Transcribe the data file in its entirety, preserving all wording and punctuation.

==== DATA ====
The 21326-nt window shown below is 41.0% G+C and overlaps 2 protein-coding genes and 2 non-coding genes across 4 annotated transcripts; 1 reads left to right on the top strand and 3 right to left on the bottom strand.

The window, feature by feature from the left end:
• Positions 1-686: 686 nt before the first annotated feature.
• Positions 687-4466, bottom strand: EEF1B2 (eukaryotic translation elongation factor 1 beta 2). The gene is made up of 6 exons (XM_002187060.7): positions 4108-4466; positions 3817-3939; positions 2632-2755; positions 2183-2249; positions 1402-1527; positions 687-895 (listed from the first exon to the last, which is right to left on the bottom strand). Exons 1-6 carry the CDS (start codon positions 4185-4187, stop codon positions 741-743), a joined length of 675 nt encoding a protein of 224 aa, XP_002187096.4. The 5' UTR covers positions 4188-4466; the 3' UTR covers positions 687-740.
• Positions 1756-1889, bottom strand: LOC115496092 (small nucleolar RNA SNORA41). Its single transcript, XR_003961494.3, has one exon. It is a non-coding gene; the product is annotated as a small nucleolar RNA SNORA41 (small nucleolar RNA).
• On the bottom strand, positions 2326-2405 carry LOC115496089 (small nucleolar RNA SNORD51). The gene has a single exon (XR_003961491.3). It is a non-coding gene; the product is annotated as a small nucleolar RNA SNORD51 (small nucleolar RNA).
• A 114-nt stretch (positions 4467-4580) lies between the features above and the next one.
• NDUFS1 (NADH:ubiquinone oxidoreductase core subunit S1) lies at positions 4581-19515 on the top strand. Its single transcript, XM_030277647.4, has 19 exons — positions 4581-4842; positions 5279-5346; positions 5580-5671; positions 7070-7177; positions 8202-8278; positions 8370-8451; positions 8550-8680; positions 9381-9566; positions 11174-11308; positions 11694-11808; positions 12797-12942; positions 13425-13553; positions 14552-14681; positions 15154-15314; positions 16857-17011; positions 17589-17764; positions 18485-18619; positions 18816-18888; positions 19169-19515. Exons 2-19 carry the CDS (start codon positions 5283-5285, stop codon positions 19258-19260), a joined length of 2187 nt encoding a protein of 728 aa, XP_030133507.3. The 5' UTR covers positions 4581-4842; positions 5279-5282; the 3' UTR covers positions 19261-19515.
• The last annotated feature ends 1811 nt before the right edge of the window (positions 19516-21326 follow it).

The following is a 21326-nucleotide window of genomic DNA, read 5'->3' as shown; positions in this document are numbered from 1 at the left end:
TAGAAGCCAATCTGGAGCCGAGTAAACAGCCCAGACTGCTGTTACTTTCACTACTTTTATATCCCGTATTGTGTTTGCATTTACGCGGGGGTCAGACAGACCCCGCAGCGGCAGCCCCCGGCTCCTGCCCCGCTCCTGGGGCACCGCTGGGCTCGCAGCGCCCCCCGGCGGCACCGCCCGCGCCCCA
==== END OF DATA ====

The 21326-nt window shown below is 41.0% G+C and overlaps 2 protein-coding genes and 2 non-coding genes across 4 annotated transcripts; 1 reads left to right on the top strand and 3 right to left on the bottom strand.

The window, feature by feature from the left end:
• Positions 1-686: 686 nt before the first annotated feature.
• Positions 687-4466, bottom strand: EEF1B2 (eukaryotic translation elongation factor 1 beta 2). The gene is made up of 6 exons (XM_002187060.7): positions 4108-4466; positions 3817-3939; positions 2632-2755; positions 2183-2249; positions 1402-1527; positions 687-895 (listed from the first exon to the last, which is right to left on the bottom strand). Exons 1-6 carry the CDS (start codon positions 4185-4187, stop codon positions 741-743), a joined length of 675 nt encoding a protein of 224 aa, XP_002187096.4. The 5' UTR covers positions 4188-4466; the 3' UTR covers positions 687-740.
• Positions 1756-1889, bottom strand: LOC115496092 (small nucleolar RNA SNORA41). Its single transcript, XR_003961494.3, has one exon. It is a non-coding gene; the product is annotated as a small nucleolar RNA SNORA41 (small nucleolar RNA).
• On the bottom strand, positions 2326-2405 carry LOC115496089 (small nucleolar RNA SNORD51). The gene has a single exon (XR_003961491.3). It is a non-coding gene; the product is annotated as a small nucleolar RNA SNORD51 (small nucleolar RNA).
• A 114-nt stretch (positions 4467-4580) lies between the features above and the next one.
• NDUFS1 (NADH:ubiquinone oxidoreductase core subunit S1) lies at positions 4581-19515 on the top strand. Its single transcript, XM_030277647.4, has 19 exons — positions 4581-4842; positions 5279-5346; positions 5580-5671; positions 7070-7177; positions 8202-8278; positions 8370-8451; positions 8550-8680; positions 9381-9566; positions 11174-11308; positions 11694-11808; positions 12797-12942; positions 13425-13553; positions 14552-14681; positions 15154-15314; positions 16857-17011; positions 17589-17764; positions 18485-18619; positions 18816-18888; positions 19169-19515. Exons 2-19 carry the CDS (start codon positions 5283-5285, stop codon positions 19258-19260), a joined length of 2187 nt encoding a protein of 728 aa, XP_030133507.3. The 5' UTR covers positions 4581-4842; positions 5279-5282; the 3' UTR covers positions 19261-19515.
• The last annotated feature ends 1811 nt before the right edge of the window (positions 19516-21326 follow it).

The following is a 21326-nucleotide window of genomic DNA, read 5'->3' as shown; positions in this document are numbered from 1 at the left end:
TAGAAGCCAATCTGGAGCCGAGTAAACAGCCCAGACTGCTGTTACTTTCACTACTTTTATATCCCGTATTGTGTTTGCATTTACGCGGGGGTCAGACAGACCCCGCAGCGGCAGCCCCCGGCTCCTGCCCCGCTCCTGGGGCACCGCTGGGCTCGCAGCGCCCCCCGGCGGCACCGCCCGCGCCCCA